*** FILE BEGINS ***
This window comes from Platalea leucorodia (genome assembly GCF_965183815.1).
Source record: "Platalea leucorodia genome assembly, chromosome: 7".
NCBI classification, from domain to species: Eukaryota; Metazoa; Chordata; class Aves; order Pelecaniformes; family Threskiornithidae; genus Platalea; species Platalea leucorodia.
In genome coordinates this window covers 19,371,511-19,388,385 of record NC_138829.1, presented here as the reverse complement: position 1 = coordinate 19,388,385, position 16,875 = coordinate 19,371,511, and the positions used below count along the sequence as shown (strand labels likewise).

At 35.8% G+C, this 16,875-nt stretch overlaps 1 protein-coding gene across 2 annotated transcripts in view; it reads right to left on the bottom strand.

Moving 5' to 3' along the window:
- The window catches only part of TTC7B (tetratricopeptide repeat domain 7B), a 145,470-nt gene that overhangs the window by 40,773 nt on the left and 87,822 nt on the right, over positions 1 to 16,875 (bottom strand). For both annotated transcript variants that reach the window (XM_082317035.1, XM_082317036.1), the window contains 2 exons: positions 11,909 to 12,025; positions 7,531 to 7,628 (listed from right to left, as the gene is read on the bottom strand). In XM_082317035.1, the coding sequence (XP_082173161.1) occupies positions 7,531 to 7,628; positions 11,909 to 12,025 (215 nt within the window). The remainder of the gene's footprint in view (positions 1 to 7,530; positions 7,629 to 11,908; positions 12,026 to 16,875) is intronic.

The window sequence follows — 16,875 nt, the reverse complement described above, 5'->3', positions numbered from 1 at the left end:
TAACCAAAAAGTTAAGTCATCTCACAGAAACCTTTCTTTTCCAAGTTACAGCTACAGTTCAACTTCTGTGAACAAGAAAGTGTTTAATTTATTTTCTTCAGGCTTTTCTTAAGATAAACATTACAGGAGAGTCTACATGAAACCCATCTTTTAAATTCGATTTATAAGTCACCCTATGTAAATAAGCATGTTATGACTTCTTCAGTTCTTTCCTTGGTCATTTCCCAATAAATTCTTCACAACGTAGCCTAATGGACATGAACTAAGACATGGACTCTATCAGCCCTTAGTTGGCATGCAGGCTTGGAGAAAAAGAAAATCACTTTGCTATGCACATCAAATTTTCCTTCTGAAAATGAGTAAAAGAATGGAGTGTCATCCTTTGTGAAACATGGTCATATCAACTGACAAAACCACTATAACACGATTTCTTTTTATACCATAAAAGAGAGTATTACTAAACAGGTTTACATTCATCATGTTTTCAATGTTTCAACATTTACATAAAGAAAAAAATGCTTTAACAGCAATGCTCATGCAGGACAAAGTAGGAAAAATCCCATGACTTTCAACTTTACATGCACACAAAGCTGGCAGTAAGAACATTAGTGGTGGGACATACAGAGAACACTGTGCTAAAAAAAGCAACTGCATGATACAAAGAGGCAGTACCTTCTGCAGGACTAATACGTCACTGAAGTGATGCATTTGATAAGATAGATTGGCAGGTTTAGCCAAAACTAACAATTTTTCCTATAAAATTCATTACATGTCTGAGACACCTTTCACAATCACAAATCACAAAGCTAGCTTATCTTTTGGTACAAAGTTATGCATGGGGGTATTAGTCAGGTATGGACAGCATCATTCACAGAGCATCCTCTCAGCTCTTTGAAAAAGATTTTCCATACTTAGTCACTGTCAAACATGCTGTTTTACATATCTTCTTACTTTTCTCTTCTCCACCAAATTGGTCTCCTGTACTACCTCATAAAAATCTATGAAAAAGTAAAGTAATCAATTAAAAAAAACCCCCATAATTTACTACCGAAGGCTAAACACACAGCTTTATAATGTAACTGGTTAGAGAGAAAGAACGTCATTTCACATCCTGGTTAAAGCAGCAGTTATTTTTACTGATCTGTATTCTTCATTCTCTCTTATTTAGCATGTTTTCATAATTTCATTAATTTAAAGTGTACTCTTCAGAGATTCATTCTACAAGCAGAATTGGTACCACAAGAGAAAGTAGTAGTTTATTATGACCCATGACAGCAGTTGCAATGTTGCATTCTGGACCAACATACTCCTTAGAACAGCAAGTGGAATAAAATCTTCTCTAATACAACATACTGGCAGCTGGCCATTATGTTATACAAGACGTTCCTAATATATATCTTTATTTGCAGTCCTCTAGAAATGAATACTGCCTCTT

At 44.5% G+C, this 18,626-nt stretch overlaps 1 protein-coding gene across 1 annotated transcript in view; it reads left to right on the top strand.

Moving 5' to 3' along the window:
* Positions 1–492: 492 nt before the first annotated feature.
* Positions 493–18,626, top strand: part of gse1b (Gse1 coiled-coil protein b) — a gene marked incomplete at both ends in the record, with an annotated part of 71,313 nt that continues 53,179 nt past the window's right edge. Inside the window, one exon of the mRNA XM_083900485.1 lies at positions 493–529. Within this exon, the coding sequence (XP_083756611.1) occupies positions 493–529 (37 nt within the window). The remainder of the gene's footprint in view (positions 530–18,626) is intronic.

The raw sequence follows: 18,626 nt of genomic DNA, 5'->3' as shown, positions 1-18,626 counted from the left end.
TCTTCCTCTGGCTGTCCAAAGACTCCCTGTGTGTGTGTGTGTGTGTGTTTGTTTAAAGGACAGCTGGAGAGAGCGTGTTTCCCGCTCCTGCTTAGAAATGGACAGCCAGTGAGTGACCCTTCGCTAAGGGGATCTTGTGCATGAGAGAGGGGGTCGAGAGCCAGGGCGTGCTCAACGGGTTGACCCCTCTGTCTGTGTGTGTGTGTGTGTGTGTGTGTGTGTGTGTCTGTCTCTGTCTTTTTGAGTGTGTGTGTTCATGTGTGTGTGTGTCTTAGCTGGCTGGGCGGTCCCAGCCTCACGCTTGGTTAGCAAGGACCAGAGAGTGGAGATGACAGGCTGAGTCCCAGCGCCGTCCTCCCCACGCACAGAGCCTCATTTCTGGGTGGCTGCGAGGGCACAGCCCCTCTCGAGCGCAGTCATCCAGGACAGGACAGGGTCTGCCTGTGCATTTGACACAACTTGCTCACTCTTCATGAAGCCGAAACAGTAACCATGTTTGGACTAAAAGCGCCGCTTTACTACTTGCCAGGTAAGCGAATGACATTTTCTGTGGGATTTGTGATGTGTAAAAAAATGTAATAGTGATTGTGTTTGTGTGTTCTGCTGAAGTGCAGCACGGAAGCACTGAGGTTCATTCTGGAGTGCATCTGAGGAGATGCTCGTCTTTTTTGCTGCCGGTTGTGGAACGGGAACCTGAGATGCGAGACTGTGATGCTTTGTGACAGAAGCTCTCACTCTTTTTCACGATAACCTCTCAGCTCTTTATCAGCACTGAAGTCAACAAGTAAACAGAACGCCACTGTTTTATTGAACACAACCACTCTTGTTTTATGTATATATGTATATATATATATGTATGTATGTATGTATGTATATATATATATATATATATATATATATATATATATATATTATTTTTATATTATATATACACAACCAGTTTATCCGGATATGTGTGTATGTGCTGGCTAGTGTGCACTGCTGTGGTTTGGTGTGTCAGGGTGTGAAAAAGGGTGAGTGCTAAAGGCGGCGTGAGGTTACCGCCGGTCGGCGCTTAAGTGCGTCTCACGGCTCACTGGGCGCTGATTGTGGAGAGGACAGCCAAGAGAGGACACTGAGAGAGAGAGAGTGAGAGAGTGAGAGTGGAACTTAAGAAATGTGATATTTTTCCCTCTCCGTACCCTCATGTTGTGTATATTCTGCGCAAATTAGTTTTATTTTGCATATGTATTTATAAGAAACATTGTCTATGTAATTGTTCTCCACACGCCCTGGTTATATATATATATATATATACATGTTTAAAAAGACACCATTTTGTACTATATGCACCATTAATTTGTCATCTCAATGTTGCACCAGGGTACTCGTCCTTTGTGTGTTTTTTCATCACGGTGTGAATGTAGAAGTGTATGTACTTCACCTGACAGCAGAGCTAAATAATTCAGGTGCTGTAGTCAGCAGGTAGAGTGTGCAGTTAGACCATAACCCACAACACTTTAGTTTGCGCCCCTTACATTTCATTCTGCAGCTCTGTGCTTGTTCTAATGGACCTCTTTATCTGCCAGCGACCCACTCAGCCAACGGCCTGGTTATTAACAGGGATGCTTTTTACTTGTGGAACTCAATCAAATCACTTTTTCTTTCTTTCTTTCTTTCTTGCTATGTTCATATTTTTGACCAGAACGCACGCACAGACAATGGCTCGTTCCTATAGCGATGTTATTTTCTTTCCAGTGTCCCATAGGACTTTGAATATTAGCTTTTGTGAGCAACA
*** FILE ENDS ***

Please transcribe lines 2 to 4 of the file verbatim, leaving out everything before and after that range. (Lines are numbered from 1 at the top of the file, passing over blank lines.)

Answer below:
Source record: "Platalea leucorodia genome assembly, chromosome: 7".
NCBI classification, from domain to species: Eukaryota; Metazoa; Chordata; class Aves; order Pelecaniformes; family Threskiornithidae; genus Platalea; species Platalea leucorodia.
In genome coordinates this window covers 19,371,511-19,388,385 of record NC_138829.1, presented here as the reverse complement: position 1 = coordinate 19,388,385, position 16,875 = coordinate 19,371,511, and the positions used below count along the sequence as shown (strand labels likewise).